By Bill Kleiman, Project Director of Nachusa Grasslands, The Nature Conservancy
Have you planted seed into an already established prairie planting, trying to increase floral diversity? You had that warm hopeful feeling. Those tiny seeds in your hand soon to be germinating. New flowers blooming in your restoration.
Did what you plant ever show up? Most of us have examples of where the seed planted did eventually produce new populations, but more often we shrug when asked.
Way back in 2009 I had this study question: What is the best way to over-seed an already established prairie planting to increase its diversity? Below is the random block we set up with four treatments and a control. I explain the block below.
This was in an established prairie, with reasonable forb diversity, rather thick in warm season grasses. Look at the top row of cells. In cell A1 we worked up the prairie sod with a disc, then raked it with a harrow, and then seeded a rich and abundant mix of seed, well over 50 species at a heavy pounds per acre. Would this cell turn out the best?
In A2 we only added seed.
In A3 we harrowed, seeded, and then in mid-summer we sprayed with Poast grass herbicide. Would the grass herbicide set back the Indian grass and big bluestem and make space for our seed to grow?
A4 was the control with no seed added.
A5 we harrowed and seeded.
The B row and C row are the same setup but not in same order. This is called a Random Block study.
Below photo looks down at the block when we set it up. It was burned before we did anything. You can see the harrowed and disced cells.
Below is the disc in one of the cells. We worked up the prairie sod several inches deep.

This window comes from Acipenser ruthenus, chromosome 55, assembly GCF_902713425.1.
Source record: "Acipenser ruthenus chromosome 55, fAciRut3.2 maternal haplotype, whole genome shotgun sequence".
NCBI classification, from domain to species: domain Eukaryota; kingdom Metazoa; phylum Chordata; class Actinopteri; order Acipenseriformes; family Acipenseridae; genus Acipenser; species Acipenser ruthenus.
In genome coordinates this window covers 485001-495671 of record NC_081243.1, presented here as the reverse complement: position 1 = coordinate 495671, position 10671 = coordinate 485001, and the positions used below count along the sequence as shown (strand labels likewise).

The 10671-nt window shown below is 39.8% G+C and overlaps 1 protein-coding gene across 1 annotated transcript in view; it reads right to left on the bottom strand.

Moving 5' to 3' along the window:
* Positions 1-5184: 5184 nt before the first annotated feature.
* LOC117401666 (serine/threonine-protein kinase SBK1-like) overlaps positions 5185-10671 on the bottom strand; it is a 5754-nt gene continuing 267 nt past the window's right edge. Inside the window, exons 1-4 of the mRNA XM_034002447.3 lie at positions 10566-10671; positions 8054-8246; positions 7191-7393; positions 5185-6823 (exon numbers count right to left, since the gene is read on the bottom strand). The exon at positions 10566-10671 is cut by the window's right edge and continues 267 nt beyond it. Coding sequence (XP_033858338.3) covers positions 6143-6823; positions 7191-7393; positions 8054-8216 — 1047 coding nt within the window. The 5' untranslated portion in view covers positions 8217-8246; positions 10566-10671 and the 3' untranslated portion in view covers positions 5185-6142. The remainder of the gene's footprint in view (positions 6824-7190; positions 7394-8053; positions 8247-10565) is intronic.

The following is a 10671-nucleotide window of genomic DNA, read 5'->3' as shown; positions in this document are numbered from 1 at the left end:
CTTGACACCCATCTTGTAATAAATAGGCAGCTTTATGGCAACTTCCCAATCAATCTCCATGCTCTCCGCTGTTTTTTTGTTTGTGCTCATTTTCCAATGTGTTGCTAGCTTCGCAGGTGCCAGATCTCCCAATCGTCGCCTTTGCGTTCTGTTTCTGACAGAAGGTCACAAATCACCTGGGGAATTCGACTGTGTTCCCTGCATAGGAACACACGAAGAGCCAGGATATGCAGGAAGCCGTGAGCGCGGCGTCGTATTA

Ten years later what do you think we see when we walk along this experimental block?
All the cells look the same to me. Elizabeth says she saw some subtle differences.
The experiment is ongoing. We are looking for a grad student to adopt this experiment and collect the vegetation data.
My takeaways on adding seed to established plantings is this:
It takes a long time for the seed planted to produce a noticeable sized plant. There are exceptions where plants show up in just a handful of years after addition, but you should expect a decade, or two decades, to get the establishment you want.
Yes, you should add seed to those prairie plantings. Many species you want to see in your restorations will not blow in, nor be dropped in by birds flying over, or carried in the fur of rabbits or deer or mice. It will be you planting the seed.
Patience is a prairie word.
Below are the experimenters in 2009: Susan Kleiman, 9 year old Leah K, and myself, Bill K. I coaxed Leah with promises of fun science. She is now 20 years old majoring in plant ecology.
We did three of these same blocks. More details here: https://www.nachusagrasslands.org/links–resources.html
If you want to see the seed list we planted look to planting 91 and 92 here: https://www.nachusagrasslands.org/planting-histories-in-chronological-order.html
Great post Bill! Even after waiting those 20 years, there is also a ebb and flow in the prairie. Some years, some plants bloom like mad – then you might go a few years and think those plants have “dropped out”, only to have them show back up in good numbers again.
Thanks to you and guys like Chris Helzer for experimenting with a wide array of trials to see what is working and what is not. I have seen too many people give up when what they needed most is that key ingredient – patience!
Great teaser for a very important study question. Please let us know the results!
Thanks for posting this Bill. Looking forward to seeing more details! I’m wondering about the burn history from 2009-2020.In a very short term experiment (1 season at Taylor University), I found that 2 applications of grass-specific clethodim was enough in the first growing season after over-seeding to greatly increase the amount & size of seedlings at the end of year 1. We have longer-term data too, though the stewards ended up repeated the clethodim applications for several years afterwards. I wonder what it would have looked like with a single year’s applications.
Adam, We have three of these Random Blocks and our fire return interval is very short, no more than two years. I think a double spraying of grass herbicide sounds good, but we kept it to one on each block for consistency. We know of a few places where grass herbicide seemed to open niche space for seedling establishment. Perhaps you could write up a blog post for us. It can be short. You can link to a longer document if you wish.
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